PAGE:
The county fairgrounds were abuzz with excitement Saturday morning as island residents prepared for the Whidbey Island Area Fair’s annual parade and the third day of festivities.
Amidst the group of community members, which included a dyed-pink and purple pony, a banana-carting gorilla and numerous enthusiastic candy-catching children, was Scott Frederickson, a man who, for over six years, has warmly greeted countless fairgoers, most of whom likely never knew his name. Though he may not have performed beneath the lights of the Eva Mae Gabelein Stage or championed an event in the arena, his work as the stalwart guardian of the fairgrounds, and its rabbits, make him a behind-the-scenes star of the Whidbey Island Area Fair.
Frederickson was responsible for keeping the fairgrounds operative, maintained and safe for over six years before he was forced to resign in order to care for his ailing father.
“I wouldn’t have left this job if my dad hadn’t called me up and asked me to come take care of him,” he said. “But he’s my dad. I didn’t really have to think about it.”
Lori Metcalf, one of Frederickson’s coworkers, expressed her gratitude for Frederickson, adding that he had been nicknamed Good Scott.
“This man is the hardest working man I have ever, ever met,” she said. “I would hire this man in a second.”
Indeed, Frederickson has proven himself irreplaceable. His successor failed to meet expectations and was employed briefly before organizers asked Frederickson if he might be willing to come to the rescue in the final few weeks prior to the fair.
While attendees chowed down on elephant ears and ice cream cones, enjoyed the thrill of the Zipper or ascended the Ferris Wheel, or crooned over the sight of two 2-week-old baby goats, Frederickson made his rounds, ensuring that everything remained in top shape.
For a time, Frederickson lived on the property, keeping watch and enjoying the tranquility of the grounds which were, most of the time, fairly peaceful.
He shared a trailer with his black rabbit, Shadow, whom he describes as very smart, and a wonderful pet.
The rabbit, like the fairground itself, almost seems to exist in a sort of symbiosis with Frederickson. He saved Shadow, who was smaller than the length of Frederickson’s palm at the time, from a dog’s hungry grasp. Though he tried eventually to set her free, she resisted and elected to remain in his care, venturing out periodically with an eye kept on her friend and home.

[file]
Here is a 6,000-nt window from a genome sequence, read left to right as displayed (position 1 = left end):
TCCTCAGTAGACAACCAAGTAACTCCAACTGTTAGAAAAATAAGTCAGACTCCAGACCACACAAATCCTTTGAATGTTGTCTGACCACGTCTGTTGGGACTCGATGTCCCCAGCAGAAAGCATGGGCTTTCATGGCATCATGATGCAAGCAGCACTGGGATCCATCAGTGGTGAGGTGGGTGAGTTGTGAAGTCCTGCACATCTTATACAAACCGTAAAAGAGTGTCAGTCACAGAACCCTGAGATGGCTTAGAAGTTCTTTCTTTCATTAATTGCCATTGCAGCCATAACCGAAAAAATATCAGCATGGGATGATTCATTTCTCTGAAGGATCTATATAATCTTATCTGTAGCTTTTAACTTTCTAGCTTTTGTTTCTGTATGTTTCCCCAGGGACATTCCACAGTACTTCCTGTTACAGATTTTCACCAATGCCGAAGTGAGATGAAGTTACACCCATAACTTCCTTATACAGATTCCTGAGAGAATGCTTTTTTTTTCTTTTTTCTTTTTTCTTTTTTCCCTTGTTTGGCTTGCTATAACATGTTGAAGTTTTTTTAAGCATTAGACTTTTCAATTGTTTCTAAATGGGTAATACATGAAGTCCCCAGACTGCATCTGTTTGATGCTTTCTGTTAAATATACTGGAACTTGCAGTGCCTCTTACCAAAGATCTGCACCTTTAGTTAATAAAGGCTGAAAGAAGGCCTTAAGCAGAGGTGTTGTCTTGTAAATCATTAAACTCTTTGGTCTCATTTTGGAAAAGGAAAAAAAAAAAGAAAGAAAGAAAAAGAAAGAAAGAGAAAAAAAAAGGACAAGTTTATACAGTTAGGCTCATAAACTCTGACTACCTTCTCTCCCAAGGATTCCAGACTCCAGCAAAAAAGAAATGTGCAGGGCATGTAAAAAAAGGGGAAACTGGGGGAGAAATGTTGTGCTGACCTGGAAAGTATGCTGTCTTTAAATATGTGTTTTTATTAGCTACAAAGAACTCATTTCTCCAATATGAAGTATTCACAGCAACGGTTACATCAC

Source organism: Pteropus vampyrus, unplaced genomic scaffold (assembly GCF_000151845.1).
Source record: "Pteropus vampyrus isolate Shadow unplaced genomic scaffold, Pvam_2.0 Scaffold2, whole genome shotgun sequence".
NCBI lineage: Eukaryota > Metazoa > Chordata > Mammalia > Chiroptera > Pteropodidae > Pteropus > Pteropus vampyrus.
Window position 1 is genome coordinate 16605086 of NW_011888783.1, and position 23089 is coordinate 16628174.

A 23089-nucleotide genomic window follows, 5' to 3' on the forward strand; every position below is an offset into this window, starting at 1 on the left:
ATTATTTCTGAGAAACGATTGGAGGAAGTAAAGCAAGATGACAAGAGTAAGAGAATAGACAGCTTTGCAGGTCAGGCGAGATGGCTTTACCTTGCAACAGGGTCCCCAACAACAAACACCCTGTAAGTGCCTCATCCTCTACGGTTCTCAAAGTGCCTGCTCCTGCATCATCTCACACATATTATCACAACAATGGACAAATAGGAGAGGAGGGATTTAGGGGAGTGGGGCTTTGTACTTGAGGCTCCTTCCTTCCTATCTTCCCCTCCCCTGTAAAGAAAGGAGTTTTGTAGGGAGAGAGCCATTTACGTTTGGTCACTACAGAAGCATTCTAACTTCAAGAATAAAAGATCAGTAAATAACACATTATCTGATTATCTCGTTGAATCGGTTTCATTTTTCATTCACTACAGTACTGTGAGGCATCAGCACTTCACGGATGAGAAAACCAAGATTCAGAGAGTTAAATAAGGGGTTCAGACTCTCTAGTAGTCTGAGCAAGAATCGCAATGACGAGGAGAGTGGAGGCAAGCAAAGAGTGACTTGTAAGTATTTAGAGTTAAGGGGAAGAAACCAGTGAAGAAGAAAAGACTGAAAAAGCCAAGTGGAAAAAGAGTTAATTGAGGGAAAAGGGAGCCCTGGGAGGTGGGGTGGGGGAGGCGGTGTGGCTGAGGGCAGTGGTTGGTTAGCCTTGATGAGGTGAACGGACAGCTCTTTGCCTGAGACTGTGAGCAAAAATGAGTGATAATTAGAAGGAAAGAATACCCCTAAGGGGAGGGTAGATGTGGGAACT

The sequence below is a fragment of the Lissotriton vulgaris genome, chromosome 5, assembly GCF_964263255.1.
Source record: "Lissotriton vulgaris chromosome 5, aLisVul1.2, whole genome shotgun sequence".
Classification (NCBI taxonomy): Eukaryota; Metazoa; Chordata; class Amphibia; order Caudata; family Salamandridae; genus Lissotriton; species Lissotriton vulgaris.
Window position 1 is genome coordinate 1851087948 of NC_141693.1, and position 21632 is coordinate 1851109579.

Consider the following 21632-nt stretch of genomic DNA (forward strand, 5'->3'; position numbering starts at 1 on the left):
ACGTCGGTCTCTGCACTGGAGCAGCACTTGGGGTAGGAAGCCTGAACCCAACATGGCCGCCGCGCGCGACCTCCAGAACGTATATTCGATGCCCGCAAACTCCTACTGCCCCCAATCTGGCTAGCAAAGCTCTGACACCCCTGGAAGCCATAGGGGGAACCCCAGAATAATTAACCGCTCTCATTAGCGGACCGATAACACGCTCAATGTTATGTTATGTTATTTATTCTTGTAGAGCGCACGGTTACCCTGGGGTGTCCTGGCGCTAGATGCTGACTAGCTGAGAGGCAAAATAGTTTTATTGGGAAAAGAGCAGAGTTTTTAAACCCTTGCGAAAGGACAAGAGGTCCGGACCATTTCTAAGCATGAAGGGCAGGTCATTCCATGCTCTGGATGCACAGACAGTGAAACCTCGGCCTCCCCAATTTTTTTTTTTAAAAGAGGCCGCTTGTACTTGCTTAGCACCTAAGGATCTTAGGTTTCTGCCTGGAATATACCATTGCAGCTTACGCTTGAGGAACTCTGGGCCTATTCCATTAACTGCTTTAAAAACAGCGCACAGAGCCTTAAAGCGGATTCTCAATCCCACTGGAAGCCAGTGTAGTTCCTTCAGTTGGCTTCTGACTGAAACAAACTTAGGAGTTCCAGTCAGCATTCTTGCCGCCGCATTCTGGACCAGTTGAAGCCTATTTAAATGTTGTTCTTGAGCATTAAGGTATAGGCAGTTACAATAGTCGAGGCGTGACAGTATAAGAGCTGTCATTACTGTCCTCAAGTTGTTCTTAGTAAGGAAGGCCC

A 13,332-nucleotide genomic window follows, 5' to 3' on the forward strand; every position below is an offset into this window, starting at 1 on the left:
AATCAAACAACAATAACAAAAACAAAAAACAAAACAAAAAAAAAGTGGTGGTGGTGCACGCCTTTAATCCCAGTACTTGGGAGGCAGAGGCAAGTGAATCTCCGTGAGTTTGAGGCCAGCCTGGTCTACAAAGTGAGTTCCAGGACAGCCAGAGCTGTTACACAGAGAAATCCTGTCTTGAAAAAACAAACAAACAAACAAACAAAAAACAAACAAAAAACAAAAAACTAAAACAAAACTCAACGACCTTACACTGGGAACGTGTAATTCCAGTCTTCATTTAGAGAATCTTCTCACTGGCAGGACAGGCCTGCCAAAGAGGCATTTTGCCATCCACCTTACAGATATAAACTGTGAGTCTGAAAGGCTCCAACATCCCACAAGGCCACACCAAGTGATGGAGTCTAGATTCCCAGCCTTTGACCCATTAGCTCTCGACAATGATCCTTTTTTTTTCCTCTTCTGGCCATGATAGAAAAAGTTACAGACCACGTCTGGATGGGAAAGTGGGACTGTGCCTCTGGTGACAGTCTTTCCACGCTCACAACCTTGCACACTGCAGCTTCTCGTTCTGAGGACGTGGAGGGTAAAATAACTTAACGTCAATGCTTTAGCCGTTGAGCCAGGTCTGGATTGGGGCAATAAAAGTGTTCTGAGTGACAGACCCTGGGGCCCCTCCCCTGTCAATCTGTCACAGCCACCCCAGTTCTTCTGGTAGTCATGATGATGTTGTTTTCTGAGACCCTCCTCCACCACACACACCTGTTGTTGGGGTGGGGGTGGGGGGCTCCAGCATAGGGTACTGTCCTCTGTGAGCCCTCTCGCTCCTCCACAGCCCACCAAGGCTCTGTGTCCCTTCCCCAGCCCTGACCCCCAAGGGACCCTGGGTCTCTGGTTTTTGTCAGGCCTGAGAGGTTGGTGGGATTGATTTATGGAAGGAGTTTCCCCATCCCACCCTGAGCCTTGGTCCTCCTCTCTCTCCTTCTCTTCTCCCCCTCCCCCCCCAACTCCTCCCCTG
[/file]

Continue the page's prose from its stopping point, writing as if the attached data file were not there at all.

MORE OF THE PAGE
Frederickson noted that while he enjoys the work he does at the fairgrounds, he has relished the appreciation he received from coworkers since day one of his employment.
“The thing that makes it really nice to work here is anybody who is involved with anything that goes on at the fairgrounds always makes me feel really appreciated. That makes a world of difference when you have to get up and go to work in the morning,” he said.
He noted that he had spent 29 years working as a mechanic at a Lincoln car dealership, but never experienced the same positivity and thankfulness.
Frederickson’s care seemed to be reciprocated over the weekend as fairgoers enjoyed 4-H displays and rides from the fair’s new carnival provider.
“Since I moved to Ellensburg, I’ve been trying not-too-hard to find a job because when I left here I told them I’d like to try to come back for about two weeks at fair time to try and help out,” he said. “I wasn’t really expecting to come back for as much time as I had,” he said with a chuckle.
When someone does take his place, Frederickson said, he expects he will still be needed around fair time in order to teach the newcomer “everything it takes to put this place together.”
“Right now I think I probably know more about this property than anybody else, and I know what I have to do to build the fair. Right now I hope I can come back and help out and teach somebody else what they need to do,” he added. “I enjoy it. I always enjoyed my job here.”
Along with Shadow, Frederickson is taking with him many fond memories.
“He loves this place,” said Metcalf.